When American swimmer Michael Phelps swam the final lap at the London Games, he already had lucrative endorsements that ensured his financial future.
Most athletes, however, don’t have Michael–or Gabby–sized endorsements waiting for them after the flame’s been doused. According to the Australian online journal The Conversation, “Those who fare best are the ones who preoccupy themselves with a new challenge, such as a job or higher education. Athletes who wait until after the Games to think about their future struggle the most.”
You must plan for a reinvention–and no one, not even elite athletes, can snap their fingers and expect a career transformation to occur overnight. As I say in Law 9 of my book, The 10 Laws of Career Reinvention, reinvention takes the time that it takes–and it often takes much longer than you imagine it will.
The key is to realize that career reinvention is like training for the Games. You have to be willing to put in years of effort, if necessary, to reach your goal. But you have a choice about how you perceive putting in that time, and how you view it can have a dramatic impact on your emotional well-being. Here are four tactics that will help manage your expectations and keep the flame of excitement burning brightly:
- Acknowledge the facts and adjust your strategy accordingly. I recently had a client who wanted to land a consumer marketing job at a “glamour” company. Though she had strong marketing experience, it wasn’t with the target market of those types of firms. At first my client was frustrated that her search wasn’t moving as quickly as she’d expected, but once she acknowledged the facts–glamour jobs are competitive, so she needed to fill that gap–she could adjust her plan. She dropped her expectation of a six-month reinvention, and took a promotion at her current firm that gives her the experience she needs.
- Make a list of things you can and cannot control. In the 1912 Games, Jim Thorpe won multiple events despite competing in a mismatched pair of shoes from the trash–one too big–because someone had stolen his immediately prior to the competition. A champion focuses on what he or she controls–his or her preparation for the Games–and learns to roll with the rest. Likewise, things will run more smoothly for you if you sort your reinvention into what you can control (e.g., taking a seminar in your target field) and what you can’t (e.g., when that seminar is scheduled). This minimizes the pressure you’ll feel when something throws a wrench into your original plans.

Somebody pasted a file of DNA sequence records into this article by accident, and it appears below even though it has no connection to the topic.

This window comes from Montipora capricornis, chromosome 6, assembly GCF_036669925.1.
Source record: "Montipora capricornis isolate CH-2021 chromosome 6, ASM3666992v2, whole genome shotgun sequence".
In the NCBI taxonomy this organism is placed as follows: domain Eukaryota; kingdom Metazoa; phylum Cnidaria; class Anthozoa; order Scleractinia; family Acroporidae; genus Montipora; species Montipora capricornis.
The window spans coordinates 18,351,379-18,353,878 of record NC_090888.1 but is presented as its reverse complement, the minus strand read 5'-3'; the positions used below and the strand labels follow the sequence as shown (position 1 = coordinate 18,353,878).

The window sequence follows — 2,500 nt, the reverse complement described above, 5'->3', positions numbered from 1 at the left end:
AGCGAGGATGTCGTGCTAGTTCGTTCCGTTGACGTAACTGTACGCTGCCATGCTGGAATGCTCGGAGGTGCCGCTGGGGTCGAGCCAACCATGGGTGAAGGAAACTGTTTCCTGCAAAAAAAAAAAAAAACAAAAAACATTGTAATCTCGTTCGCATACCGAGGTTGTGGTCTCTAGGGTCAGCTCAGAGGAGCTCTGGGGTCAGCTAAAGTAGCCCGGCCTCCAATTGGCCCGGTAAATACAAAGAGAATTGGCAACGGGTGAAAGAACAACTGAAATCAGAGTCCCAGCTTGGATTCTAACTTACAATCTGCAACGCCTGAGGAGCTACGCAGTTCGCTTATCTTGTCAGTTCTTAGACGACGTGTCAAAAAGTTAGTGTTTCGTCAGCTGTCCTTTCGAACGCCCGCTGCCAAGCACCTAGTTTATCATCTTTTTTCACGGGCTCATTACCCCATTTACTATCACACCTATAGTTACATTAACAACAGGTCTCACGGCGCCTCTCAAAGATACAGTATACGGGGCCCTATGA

- Keep Plan B simmering on the back burner. As I mention in my book, much of the pain of dashed expectations comes from putting your eggs in one basket. Even athletes aren’t immune to this; a 2011 study showed that those who fail to plan for a “regular” life beyond the Games may experience depression, disorientation and self-doubt. Having an alternative strategy–a psychological (and literal) fallback plan–gives you a cushion just in case things don’t go according to your original timetable.
- Let go. Your reinvention is as much about the journey as it is the destination. Slow down and take pleasure in the learning, tap into the excitement of doing something new and breaking fresh ground in your life. If you can let go of the job as the final “end,” you’ll realize that life is a series of continual new beginnings. Take inspiration from medalists Debi Thomas, who in her post figure-skating career became an orthopedic surgeon, or Sebastian Coe, the British runner who became a Member of Parliament and headed the organizing committee for the 2012 Games. Your goal can pave the way to a whole series of new lives!
It’s up to you to determine whether the time you spend reinventing your career is a hard, painful slog or an exciting, ever-evolving journey. Give yourself permission to relish your progress! Even if a deadline passes and you’re not where you think you should be, know that you’re exactly where you ought to be. Success hinges not on reaching the moment of gold, but on the personal freedom and growth realized throughout the journey.